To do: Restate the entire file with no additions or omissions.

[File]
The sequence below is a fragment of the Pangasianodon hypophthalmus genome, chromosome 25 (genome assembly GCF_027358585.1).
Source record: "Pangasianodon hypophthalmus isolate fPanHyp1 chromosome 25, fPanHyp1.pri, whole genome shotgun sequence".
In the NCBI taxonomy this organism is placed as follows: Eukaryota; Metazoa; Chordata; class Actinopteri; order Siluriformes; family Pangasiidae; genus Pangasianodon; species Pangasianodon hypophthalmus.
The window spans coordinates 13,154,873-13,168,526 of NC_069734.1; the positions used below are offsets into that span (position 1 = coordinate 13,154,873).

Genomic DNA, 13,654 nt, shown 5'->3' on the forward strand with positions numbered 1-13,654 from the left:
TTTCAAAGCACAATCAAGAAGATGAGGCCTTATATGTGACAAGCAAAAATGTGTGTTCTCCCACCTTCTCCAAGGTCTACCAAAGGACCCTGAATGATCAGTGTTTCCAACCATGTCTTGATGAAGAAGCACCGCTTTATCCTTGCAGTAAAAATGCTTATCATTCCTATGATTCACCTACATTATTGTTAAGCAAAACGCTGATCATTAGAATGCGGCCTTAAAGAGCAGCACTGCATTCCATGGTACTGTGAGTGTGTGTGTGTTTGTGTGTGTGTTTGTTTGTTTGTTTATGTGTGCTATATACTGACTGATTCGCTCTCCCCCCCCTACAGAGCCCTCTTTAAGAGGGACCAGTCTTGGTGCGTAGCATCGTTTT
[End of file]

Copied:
The sequence below is a fragment of the Pangasianodon hypophthalmus genome, chromosome 25 (genome assembly GCF_027358585.1).
Source record: "Pangasianodon hypophthalmus isolate fPanHyp1 chromosome 25, fPanHyp1.pri, whole genome shotgun sequence".
In the NCBI taxonomy this organism is placed as follows: Eukaryota; Metazoa; Chordata; class Actinopteri; order Siluriformes; family Pangasiidae; genus Pangasianodon; species Pangasianodon hypophthalmus.
The window spans coordinates 13,154,873-13,168,526 of NC_069734.1; the positions used below are offsets into that span (position 1 = coordinate 13,154,873).

Genomic DNA, 13,654 nt, shown 5'->3' on the forward strand with positions numbered 1-13,654 from the left:
TTTCAAAGCACAATCAAGAAGATGAGGCCTTATATGTGACAAGCAAAAATGTGTGTTCTCCCACCTTCTCCAAGGTCTACCAAAGGACCCTGAATGATCAGTGTTTCCAACCATGTCTTGATGAAGAAGCACCGCTTTATCCTTGCAGTAAAAATGCTTATCATTCCTATGATTCACCTACATTATTGTTAAGCAAAACGCTGATCATTAGAATGCGGCCTTAAAGAGCAGCACTGCATTCCATGGTACTGTGAGTGTGTGTGTGTTTGTGTGTGTGTTTGTTTGTTTGTTTATGTGTGCTATATACTGACTGATTCGCTCTCCCCCCCCTACAGAGCCCTCTTTAAGAGGGACCAGTCTTGGTGCGTAGCATCGTTTT